Brehm-Stecher’s collaborator, Advanced Analytical Technologies, Inc., from Ames, is providing advanced biomedical instruments and reagents for the research.
The recent results of the research, funded by the Grow Iowa Values Fund, will be presented at the August meeting of the International Association for Food Protection in Anaheim, Calif.
Currently, definitive genetic identification of food-borne pathogens is done using traditional DNA sequencing methods first developed in the 1980s.
“If you want (DNA) sequence information now, you first need to run a polymerase chain reaction (PCR) on total DNA extracted from a sample of contaminated food,” said Brehm-Stecher. “This amplifies DNA from the pathogen you’re looking for and will let you know if salmonella is present or not.
“However, further details about the pathogen are lacking, like what strain is present. To dig deeper, you need to run a cycle sequencing reaction – similar to a long PCR reaction – and send the output from this to a DNA sequencing core facility. Results are available about two days later,” said Brehm-Stecher.
“This is not fast enough to keep up with the pace of today’s food production and distribution networks. We are able to get foods from the farm to the table – really any table around the globe – in a remarkably short period of time,” he added.
Faster detection of specific strains can mean recognising an outbreak sooner and stopping tainted food from being delivered and consumed. The new method might be helpful for investigative agencies, Brehm-Stecher said.
“Especially for the type of investigation where things are still in motion. The food has been shipped and you may not know where it is. It may be in a truck, on a shelf or in some consumer’s pantry, so time really is of the essence,” he said.
“Next-generation sequencing tools are available, but these are still too complex and expensive for routine use in the food industry,” Brehm-Stecher explained. “New approaches that are able to bridge the gap between the limitations of traditional PCR and next-generation sequencing could enhance food safety efforts by providing both rapid presence/absence testing and detailed genetic characterisation of isolates.”
You don’t have to go further than the local newspaper to see the depth of the problem. Recent national outbreaks of salmonella in foods include peanut butter (2007 and 2009), alfalfa sprouts (2009), black pepper and hydrolysed vegetable protein (HVP) (2010). Adding to the problem is the fact that peanut butter, black pepper and HVP are all base ingredients used in many other food products. Salmonella in these ingredients has led to thousands of product recalls, hundreds of illnesses and several deaths, Brehm-Stecher said.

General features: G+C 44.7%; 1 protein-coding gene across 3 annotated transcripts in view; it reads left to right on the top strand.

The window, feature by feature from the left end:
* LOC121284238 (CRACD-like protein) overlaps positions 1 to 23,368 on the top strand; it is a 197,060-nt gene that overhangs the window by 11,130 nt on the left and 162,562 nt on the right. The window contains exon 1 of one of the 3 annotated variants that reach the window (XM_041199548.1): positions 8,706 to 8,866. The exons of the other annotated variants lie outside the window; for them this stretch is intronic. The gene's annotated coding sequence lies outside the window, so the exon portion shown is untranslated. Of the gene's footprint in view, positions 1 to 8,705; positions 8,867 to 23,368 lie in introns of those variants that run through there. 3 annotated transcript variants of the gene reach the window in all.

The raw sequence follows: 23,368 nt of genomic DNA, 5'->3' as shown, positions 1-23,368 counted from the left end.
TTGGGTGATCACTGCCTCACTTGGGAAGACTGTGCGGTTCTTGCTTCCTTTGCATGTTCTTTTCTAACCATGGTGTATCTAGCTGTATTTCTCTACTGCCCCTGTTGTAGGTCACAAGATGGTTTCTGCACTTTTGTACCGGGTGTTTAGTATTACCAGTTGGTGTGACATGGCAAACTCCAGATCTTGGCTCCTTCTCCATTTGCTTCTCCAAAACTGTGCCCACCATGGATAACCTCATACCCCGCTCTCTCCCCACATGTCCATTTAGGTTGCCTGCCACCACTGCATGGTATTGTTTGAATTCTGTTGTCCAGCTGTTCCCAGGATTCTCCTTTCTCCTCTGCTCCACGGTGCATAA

The method being developed at Iowa State University starts with a rapid PCR reaction that amplifies a salmonella-specific gene, generating millions of fluorescently labelled copies of this DNA in about 20 minutes.
Next, instead of cycle sequencing, the PCR product is purified for five minutes, SNAP71 (a reagent developed by Advanced Analytical) is added, and the DNA is heated for 10 minutes at 100ºC.
This reaction chemically cuts the labelled salmonella DNA at all adenine and guanine sites (A’s and G’s) in the DNA chain.
The result is a complex soup of fluorescently labelled DNA fragments of all sizes.
These fragments are then separated in a high-voltage electric field by sieving them through a polymer matrix (a gel) contained in glass capillaries that are 50 microns — not much thicker than a human hair. This process separates the DNA fragments according to their size, from smallest to largest, and each piece is detected as it passes in front of an intense light source. For a PCR product that’s 300 bases long, this separation and detection process takes approximately 90 minutes.
Because the SNAP71 reagent cleaves the salmonella DNA only at adenine and guanine, and not at thymine and cytosine sites (T’s and C’s), the method is not a direct replacement for DNA sequencing. Instead, the process rapidly generates a reproducible pattern of DNA fragments, Brehm-Stecher said.
Salmonella strains having slightly different DNA sequences within a given gene will yield different patterns of fragments, allowing discrimination of different strains of salmonella.
From “food to finish,” the whole process can be accomplished in about two and a half hours.
“We’re very excited about this approach and about the rapid progress we’ve made since the project began,” said Brehm-Stecher. “The funding for this project has enabled us to work very closely with Advanced Analytical and accelerate application of their instruments to solving important food safety problems.”
The team at Iowa State University includes post doctoral researcher Hyun Jung Kim and master’s student Brittany Porter. The group is also working with Cleveland Clinic in Ohio.
The ultimate goal of the project is faster detection and characterisation of human pathogens from “farm to fork to physician.”
Advanced Analytical’s instruments are based on technology originally developed at Iowa State University in the lab of Ed Yeung, the Robert Allen Wright Professor and Distinguished Professor in Liberal Arts and Sciences and professor at the U.S. Department of Energy’s Ames Lab.